Stigma Fighters Teen

A place where voices are heard

Skeleton Girl

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Middle school gym locker room, a place to laugh and joke with friends for some, and a torturous hell for others. A place where you are forced to shed the clothes that make you feel somewhat confident about yourself, while you stand in a room full of other adolescent girls and boys as they judge you based on your body that may or may not have hit puberty yet.

And this is where I became Skeleton Girl.

But this is to that girl who started the vicious cycle of my love hate relationship with my body.

Dear Girl With A Sharp Tongue,

I remember the first day we had to change. As I pulled my shirt off you exclaimed “I can see your ribs! You’re a skeleton girl. Put some meat on your bones.” That’s how it started.

The looks from the other girls made me uncomfortable as I fumbled to get my gym shirt on. After class the other girls rushed to change, but I didn’t mind being late if it meant they wouldn’t look at me with those eyes.

What brought tears to my eyes that day was that you were the one to start it. Little did you know at the time that I dreamed of being like you. I wanted to be one of the cool kids so that the pain would stop. Maybe everyone would love me more. And you, you were a cool kid who abused your power.

I watched you everyday. You’d pick at your lunch, make excuses as to why you wouldn’t eat. And in gym you’d call me those names.

I loathed my body but I watched as you picked on girls with more weight on their body. And I didn’t want to be like them. Clothes didn’t fit me they way they fit you, and you were quick to shove it in my face. Your curves were so beautiful, but you were quick to tell me that I couldn’t have curves like you. “You better stay small cause if you put on weight, it will be in all the wrong places.”.

But little did you know that everyday I watched you starve yourself. And little did I know your hate you placed on me was only envy.

– Love,
Skeleton Girl

I battled with anorexia silently for years.

In school we were taught about the obesity epidemic. But they didn’t think to teach us about the eating disorders that can lead to being under weight. They talked about how being overweight could be bad for your health, little did I know being too small would be bad too.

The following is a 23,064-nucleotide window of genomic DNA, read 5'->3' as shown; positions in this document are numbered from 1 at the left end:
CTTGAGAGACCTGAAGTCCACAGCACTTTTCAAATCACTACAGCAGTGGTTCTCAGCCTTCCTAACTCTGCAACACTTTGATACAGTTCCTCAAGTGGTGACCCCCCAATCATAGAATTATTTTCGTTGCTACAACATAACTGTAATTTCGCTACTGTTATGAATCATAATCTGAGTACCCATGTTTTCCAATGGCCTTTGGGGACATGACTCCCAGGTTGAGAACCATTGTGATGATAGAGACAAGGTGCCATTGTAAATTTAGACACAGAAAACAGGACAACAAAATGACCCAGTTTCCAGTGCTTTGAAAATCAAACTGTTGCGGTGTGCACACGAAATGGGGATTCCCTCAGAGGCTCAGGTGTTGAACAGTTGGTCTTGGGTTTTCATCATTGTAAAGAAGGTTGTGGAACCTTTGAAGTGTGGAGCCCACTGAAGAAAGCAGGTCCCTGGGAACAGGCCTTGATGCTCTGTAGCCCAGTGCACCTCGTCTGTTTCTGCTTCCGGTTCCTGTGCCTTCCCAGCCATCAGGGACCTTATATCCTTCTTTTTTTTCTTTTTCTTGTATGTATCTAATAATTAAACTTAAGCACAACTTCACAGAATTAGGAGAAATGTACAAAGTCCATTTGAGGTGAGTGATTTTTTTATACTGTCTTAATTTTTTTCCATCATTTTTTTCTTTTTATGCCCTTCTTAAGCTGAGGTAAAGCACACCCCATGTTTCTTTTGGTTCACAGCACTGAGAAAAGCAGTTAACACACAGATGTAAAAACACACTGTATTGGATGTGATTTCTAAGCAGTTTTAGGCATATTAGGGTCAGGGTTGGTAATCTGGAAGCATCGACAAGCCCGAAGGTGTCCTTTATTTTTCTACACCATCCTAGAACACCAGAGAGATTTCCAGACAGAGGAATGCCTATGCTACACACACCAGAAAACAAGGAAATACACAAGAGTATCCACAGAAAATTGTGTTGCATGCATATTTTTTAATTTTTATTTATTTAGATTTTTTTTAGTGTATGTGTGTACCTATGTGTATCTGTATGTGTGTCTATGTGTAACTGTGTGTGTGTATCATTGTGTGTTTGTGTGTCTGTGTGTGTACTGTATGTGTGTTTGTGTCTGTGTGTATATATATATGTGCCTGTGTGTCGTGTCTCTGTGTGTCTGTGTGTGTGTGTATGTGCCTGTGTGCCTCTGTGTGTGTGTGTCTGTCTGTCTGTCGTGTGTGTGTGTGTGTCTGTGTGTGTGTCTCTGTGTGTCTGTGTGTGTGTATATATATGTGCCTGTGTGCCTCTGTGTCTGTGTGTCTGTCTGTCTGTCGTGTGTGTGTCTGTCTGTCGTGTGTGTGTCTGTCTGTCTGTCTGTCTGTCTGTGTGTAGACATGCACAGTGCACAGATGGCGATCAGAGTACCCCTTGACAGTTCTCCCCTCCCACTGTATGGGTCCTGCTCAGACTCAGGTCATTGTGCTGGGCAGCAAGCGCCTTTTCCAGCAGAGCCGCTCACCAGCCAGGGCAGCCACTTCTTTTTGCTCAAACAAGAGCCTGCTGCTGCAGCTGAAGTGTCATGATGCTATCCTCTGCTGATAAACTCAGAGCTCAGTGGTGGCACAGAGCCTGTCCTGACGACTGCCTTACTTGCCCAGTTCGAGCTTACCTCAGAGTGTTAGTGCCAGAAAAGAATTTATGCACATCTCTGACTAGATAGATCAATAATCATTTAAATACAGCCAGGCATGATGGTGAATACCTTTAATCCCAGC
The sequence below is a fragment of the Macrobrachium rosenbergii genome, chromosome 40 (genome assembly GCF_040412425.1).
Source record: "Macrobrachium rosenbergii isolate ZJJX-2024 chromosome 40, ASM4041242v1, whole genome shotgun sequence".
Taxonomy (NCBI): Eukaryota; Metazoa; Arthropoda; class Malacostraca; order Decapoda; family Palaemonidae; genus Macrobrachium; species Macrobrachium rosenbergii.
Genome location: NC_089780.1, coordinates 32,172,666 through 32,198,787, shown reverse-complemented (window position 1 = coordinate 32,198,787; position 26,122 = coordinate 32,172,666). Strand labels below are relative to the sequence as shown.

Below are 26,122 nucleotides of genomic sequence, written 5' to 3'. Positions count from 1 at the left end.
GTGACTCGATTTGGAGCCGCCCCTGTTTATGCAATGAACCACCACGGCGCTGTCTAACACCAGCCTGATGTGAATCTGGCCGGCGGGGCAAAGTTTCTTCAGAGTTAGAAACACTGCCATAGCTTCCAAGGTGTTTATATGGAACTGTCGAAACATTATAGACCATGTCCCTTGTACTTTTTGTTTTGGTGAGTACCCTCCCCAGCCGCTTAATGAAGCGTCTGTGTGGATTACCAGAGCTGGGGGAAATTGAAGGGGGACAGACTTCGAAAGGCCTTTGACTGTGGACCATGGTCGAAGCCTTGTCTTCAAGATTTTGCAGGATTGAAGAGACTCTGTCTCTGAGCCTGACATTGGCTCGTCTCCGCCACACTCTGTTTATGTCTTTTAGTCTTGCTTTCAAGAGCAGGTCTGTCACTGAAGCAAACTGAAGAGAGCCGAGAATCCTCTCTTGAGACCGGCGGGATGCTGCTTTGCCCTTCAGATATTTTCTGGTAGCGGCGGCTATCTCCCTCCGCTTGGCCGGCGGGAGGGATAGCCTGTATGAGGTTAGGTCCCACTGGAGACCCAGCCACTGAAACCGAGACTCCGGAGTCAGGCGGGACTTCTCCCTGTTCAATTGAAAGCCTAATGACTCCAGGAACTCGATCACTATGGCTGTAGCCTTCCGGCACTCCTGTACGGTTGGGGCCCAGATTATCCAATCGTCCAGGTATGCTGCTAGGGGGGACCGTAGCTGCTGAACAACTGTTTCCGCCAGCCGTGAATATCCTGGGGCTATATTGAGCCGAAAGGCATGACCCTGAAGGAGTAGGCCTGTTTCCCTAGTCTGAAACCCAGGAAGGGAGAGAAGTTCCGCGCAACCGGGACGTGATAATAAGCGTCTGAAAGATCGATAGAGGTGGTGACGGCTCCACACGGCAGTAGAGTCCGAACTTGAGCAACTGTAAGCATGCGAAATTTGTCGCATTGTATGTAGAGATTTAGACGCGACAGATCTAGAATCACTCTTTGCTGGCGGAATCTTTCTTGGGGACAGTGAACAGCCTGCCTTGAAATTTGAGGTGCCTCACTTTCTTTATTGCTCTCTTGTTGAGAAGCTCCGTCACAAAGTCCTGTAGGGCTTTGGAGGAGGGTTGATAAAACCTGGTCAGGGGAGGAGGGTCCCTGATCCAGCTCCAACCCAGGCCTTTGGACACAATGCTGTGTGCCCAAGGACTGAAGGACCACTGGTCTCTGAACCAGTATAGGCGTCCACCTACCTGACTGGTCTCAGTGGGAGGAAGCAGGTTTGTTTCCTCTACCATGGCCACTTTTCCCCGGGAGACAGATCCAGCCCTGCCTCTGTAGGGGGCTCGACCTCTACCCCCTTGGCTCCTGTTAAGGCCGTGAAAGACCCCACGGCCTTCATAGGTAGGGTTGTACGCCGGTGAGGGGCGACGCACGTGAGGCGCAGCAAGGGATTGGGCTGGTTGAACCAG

I feared gaining weight. Because so often I watched people shrug it off as a few pounds, ten pounds, then 50 pounds later they were wondering where the weight came from.

No, I refused to be that way.

I watched what I ate, and when I felt like I was gaining weight, no matter what the scales said, I’d skip meals. Sometimes went days without eating.

When the kids started calling me skeleton girl I felt lost. D***ed if you do and d***ed if you don’t. I watched them as they shamed a girl for being over weight yet here they are shaming me for being small. I began to want to change, but it was hard.

When your body adjusts to not eating, its hard to adjust it to eating again.

I dated a guy who like showing off how small I was. And any time I began to gain weight, he noticed. He would get so mad that he struck me a few times. It was fuel for the fire.

If you have read anything of mine, you know I began healing when I was 16. But I still have those days. Days where I look at myself and see “fat” I don’t like and spend 3 hours working out, and not eat a thing the entire day.

I don’t talk much about it to this day, because I am still sensitive about my weight. I don’t walk around in a bikini at the beach, not till I get to the water and can hide. I began getting more comfortable with tighter clothes, only for people to comment on seeing my ribs.

But I’m starting to accept myself. I’m starting to love myself. I even wear dresses to boost my confidence sometimes. And for that I’m proud. Small steps forward. Small steps to not being Skeleton Girl anymore.

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